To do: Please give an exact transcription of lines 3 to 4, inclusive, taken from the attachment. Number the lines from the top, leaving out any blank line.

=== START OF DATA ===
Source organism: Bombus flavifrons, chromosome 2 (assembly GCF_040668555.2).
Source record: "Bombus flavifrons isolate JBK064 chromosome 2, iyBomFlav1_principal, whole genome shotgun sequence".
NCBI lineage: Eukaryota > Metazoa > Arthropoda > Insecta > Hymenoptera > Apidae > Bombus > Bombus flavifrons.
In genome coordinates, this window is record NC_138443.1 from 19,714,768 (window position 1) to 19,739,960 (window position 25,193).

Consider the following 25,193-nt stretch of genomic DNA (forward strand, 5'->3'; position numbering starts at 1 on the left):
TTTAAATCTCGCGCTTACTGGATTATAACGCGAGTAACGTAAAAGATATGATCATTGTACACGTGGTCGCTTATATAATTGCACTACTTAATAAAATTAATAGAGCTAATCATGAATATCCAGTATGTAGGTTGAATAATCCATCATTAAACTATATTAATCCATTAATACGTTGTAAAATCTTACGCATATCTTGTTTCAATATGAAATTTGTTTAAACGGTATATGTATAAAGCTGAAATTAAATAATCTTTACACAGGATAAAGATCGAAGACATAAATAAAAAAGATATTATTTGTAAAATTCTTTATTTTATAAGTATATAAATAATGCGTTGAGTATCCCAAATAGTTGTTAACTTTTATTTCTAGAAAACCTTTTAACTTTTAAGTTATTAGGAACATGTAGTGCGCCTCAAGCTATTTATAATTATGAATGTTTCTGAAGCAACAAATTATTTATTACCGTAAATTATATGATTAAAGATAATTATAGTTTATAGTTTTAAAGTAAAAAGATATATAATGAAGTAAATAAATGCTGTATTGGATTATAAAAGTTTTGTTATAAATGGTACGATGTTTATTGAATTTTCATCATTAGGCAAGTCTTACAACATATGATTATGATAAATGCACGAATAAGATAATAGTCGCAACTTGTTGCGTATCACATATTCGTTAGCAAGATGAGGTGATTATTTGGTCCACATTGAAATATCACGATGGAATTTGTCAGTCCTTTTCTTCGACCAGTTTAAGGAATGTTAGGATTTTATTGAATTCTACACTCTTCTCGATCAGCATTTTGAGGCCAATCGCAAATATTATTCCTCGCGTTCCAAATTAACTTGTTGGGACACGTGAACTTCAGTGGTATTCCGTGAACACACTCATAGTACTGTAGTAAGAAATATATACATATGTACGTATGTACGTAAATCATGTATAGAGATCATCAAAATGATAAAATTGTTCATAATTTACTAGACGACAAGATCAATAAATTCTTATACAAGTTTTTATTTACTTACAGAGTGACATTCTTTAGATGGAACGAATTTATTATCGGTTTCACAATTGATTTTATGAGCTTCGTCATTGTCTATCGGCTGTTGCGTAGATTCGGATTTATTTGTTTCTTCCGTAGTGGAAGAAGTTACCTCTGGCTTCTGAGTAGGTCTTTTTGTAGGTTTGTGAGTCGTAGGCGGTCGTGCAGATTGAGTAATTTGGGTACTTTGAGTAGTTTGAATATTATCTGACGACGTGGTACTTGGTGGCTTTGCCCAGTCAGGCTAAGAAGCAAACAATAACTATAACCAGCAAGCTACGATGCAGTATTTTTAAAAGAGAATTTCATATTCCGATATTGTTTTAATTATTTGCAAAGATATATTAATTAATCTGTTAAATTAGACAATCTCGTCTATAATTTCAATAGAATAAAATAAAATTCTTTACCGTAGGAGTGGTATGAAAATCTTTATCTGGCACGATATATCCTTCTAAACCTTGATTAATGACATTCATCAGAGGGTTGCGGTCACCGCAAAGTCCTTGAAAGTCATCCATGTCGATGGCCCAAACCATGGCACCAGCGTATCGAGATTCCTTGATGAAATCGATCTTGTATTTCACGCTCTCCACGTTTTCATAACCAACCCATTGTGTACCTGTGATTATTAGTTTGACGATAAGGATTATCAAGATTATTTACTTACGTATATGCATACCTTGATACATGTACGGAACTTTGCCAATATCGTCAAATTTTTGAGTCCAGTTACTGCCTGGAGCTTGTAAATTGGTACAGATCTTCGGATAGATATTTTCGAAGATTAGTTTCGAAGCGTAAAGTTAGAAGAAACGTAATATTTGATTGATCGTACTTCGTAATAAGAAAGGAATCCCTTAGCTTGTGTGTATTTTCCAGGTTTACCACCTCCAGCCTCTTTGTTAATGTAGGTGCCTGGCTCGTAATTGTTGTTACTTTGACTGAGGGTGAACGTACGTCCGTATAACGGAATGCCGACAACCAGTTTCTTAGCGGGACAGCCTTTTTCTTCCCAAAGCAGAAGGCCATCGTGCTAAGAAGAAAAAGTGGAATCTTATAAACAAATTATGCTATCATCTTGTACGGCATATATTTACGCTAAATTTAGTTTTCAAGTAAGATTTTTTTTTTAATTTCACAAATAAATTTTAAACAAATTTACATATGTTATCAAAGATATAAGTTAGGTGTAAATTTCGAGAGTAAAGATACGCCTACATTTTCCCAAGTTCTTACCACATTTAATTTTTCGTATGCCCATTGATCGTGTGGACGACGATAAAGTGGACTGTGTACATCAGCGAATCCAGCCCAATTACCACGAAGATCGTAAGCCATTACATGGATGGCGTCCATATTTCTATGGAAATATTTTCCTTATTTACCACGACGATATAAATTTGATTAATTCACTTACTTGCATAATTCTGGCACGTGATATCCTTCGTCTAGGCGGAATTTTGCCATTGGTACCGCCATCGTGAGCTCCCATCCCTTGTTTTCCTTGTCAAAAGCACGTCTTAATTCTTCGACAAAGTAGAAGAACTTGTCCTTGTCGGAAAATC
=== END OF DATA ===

NCBI lineage: Eukaryota > Metazoa > Arthropoda > Insecta > Hymenoptera > Apidae > Bombus > Bombus flavifrons.
In genome coordinates, this window is record NC_138443.1 from 19,714,768 (window position 1) to 19,739,960 (window position 25,193).